Prathiksha KS 's Entries

1 blog
  • 27 Sep 2016
    Ciatica SOS Some time ago, I attended a presentation by psychiatrist M. Scott Peck. He talked with mental health providers about his struggles with neck pain, a problem that had plagued him for years. An operation resolved some of his pain, but he felt that there might be some negative underlying belief that was also contributing to the problem. He ultimately concluded that he was a conflict-avoider, lacking the ability to appropriately assert himself, refusing to "stick his neck out." Physical illnesses can be intensified by self-defeating underlying thinking that is a metaphor for the chronic condition experienced. For example, people with back pain may at times lack the "backbone" to express their thoughts and feelings courageously. Individuals with gastrointestinal problems may not be unable to "stomach" certain intolerable thoughts and feelings. People with headache syndromes may experience beliefs and thoughts about events that make them want to say, "Life is making my head hurt." Eating disordered people may experience core assumptions such as, "I'm so angry that I could just vomit, or if I monitor my weight and eating habits, at least it's one area in my life that I can control!" People with neurological pain such as inner ear disorders may exacerbate their pain by experiencing thoughts of panic such as, "Oh my God, here it comes again, that nasty, annoying pain. I'll never get over this because the volume in my life is turned up too high." Anxiety, panic, and depression are typical characteristics associated with physical pain. The more effectively one manages these symptoms, the less troublesome the pain may be. Learning to cope with anticipatory anxiety by rationally responding ("Ok, I know that this pain can be troublesome, but when it comes I will do my deep breathing and manage just fine!"), or dealing with panic ( "When a wave of pain comes, I'll just go with it. It's not a big deal, my scary feeling are time-limited, they'll be over soon"), and managing depression ("Just because I feel awful doesn't mean I can't do things to stay active and make me feel involved") are important ways of adaptively responding to pain. http://quantumvisionsystemreview.org/ciatica-sos-libro/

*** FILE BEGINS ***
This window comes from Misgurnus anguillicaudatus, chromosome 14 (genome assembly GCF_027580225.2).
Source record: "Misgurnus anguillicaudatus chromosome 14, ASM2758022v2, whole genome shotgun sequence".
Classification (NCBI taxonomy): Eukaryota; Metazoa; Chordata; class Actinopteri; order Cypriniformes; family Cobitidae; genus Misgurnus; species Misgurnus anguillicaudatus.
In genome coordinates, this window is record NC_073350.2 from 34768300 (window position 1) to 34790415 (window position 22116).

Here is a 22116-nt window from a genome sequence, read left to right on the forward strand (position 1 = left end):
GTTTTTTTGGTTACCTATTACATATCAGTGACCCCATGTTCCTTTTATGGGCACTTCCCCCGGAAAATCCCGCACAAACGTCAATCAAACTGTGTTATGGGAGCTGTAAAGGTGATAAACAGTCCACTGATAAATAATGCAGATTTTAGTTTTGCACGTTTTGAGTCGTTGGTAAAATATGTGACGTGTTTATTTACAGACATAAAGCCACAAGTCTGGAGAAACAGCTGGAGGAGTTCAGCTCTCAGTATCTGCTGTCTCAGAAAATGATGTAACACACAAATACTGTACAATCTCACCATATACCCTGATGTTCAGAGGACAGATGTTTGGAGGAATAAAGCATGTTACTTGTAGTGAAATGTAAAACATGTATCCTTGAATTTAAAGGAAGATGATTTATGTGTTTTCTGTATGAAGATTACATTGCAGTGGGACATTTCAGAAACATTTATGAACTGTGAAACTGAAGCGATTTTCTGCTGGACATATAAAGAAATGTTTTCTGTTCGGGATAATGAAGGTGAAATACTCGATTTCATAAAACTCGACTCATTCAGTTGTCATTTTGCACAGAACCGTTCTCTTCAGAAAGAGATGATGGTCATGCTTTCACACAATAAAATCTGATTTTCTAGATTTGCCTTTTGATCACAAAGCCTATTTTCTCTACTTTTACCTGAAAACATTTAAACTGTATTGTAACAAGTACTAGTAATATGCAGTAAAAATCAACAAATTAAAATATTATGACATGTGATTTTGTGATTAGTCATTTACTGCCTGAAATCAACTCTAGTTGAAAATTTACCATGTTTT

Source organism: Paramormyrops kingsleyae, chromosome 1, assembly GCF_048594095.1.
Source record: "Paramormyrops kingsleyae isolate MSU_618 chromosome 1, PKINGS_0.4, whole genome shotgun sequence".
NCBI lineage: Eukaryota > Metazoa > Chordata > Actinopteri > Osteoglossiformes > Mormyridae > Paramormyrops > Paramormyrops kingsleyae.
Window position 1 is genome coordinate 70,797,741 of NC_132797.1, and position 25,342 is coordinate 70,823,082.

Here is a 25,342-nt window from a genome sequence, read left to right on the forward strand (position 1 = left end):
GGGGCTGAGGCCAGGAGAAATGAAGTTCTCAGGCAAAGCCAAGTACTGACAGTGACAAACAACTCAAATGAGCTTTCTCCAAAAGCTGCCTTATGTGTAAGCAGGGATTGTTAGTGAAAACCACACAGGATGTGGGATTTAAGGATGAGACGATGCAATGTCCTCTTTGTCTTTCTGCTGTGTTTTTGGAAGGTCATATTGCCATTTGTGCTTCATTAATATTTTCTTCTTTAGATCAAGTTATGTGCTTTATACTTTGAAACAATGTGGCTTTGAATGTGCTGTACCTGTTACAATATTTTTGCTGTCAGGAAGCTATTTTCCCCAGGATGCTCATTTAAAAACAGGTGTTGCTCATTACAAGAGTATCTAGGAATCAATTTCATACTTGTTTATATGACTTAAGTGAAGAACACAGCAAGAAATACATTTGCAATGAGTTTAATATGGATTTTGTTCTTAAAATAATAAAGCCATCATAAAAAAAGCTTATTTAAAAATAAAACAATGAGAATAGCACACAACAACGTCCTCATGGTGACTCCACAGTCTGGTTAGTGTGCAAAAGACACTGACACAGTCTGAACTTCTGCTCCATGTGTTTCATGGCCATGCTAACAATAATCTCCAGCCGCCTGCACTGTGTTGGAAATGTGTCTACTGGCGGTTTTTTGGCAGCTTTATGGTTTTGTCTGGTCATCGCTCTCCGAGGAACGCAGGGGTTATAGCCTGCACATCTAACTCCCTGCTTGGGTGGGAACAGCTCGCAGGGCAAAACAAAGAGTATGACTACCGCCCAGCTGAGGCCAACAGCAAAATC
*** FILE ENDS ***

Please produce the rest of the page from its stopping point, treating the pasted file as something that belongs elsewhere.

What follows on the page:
254 Posted by Prathiksha KS
  • Ciatica SOS Some time ago, I attended a presentation by psychiatrist M. Scott Peck. He talked with mental health providers about his struggles with neck pain, a problem that had plagued him for years. An operation resolved some of his pain, but he felt that there might be some negative underlying belief that was also contributing to the problem. He ultimately concluded that he was a conflict-avoider, lacking the ability to appropriately assert himself, refusing to "stick his neck out." Physical illnesses can be intensified by self-defeating underlying thinking that is a metaphor for the chronic condition experienced. For example, people with back pain may at times lack the "backbone" to express their thoughts and feelings courageously. Individuals with gastrointestinal problems may not be unable to "stomach" certain intolerable thoughts and feelings. People with headache syndromes may experience beliefs and thoughts about events that make them want to say, "Life is making my head hurt." Eating disordered people may experience core assumptions such as, "I'm so angry that I could just vomit, or if I monitor my weight and eating habits, at least it's one area in my life that I can control!" People with neurological pain such as inner ear disorders may exacerbate their pain by experiencing thoughts of panic such as, "Oh my God, here it comes again, that nasty, annoying pain. I'll never get over this because the volume in my life is turned up too high." Anxiety, panic, and depression are typical characteristics associated with physical pain. The more effectively one manages these symptoms, the less troublesome the pain may be. Learning to cope with anticipatory anxiety by rationally responding ("Ok, I know that this pain can be troublesome, but when it comes I will do my deep breathing and manage just fine!"), or dealing with panic ( "When a wave of pain comes, I'll just go with it. It's not a big deal, my scary feeling are time-limited, they'll be over soon"), and managing depression ("Just because I feel awful doesn't mean I can't do things to stay active and make me feel involved") are important ways of adaptively responding to pain. http://quantumvisionsystemreview.org/ciatica-sos-libro/
    Sep 27, 2016 254